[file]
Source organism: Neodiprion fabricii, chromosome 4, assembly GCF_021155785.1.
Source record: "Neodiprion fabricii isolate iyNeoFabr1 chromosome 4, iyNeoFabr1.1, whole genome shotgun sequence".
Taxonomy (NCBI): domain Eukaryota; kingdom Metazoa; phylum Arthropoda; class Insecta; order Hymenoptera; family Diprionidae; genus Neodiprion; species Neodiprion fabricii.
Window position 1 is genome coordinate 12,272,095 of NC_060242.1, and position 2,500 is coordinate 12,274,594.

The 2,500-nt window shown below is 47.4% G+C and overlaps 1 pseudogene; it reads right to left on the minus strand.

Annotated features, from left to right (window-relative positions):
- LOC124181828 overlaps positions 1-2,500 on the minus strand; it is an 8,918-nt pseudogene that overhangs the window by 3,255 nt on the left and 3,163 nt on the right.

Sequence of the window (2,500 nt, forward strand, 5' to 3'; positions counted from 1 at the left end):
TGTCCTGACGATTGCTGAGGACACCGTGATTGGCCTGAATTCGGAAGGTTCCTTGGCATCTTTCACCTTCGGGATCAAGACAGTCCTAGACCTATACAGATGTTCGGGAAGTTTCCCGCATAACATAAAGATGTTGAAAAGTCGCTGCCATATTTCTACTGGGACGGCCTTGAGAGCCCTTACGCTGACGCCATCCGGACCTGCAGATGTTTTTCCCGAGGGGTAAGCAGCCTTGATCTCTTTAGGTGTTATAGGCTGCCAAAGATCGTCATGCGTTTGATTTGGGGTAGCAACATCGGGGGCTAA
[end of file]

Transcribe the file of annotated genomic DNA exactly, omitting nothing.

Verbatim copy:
Source organism: Neodiprion fabricii, chromosome 4, assembly GCF_021155785.1.
Source record: "Neodiprion fabricii isolate iyNeoFabr1 chromosome 4, iyNeoFabr1.1, whole genome shotgun sequence".
Taxonomy (NCBI): domain Eukaryota; kingdom Metazoa; phylum Arthropoda; class Insecta; order Hymenoptera; family Diprionidae; genus Neodiprion; species Neodiprion fabricii.
Window position 1 is genome coordinate 12,272,095 of NC_060242.1, and position 2,500 is coordinate 12,274,594.

The 2,500-nt window shown below is 47.4% G+C and overlaps 1 pseudogene; it reads right to left on the minus strand.

Annotated features, from left to right (window-relative positions):
- LOC124181828 overlaps positions 1-2,500 on the minus strand; it is an 8,918-nt pseudogene that overhangs the window by 3,255 nt on the left and 3,163 nt on the right.

Sequence of the window (2,500 nt, forward strand, 5' to 3'; positions counted from 1 at the left end):
TGTCCTGACGATTGCTGAGGACACCGTGATTGGCCTGAATTCGGAAGGTTCCTTGGCATCTTTCACCTTCGGGATCAAGACAGTCCTAGACCTATACAGATGTTCGGGAAGTTTCCCGCATAACATAAAGATGTTGAAAAGTCGCTGCCATATTTCTACTGGGACGGCCTTGAGAGCCCTTACGCTGACGCCATCCGGACCTGCAGATGTTTTTCCCGAGGGGTAAGCAGCCTTGATCTCTTTAGGTGTTATAGGCTGCCAAAGATCGTCATGCGTTTGATTTGGGGTAGCAACATCGGGGGCTAA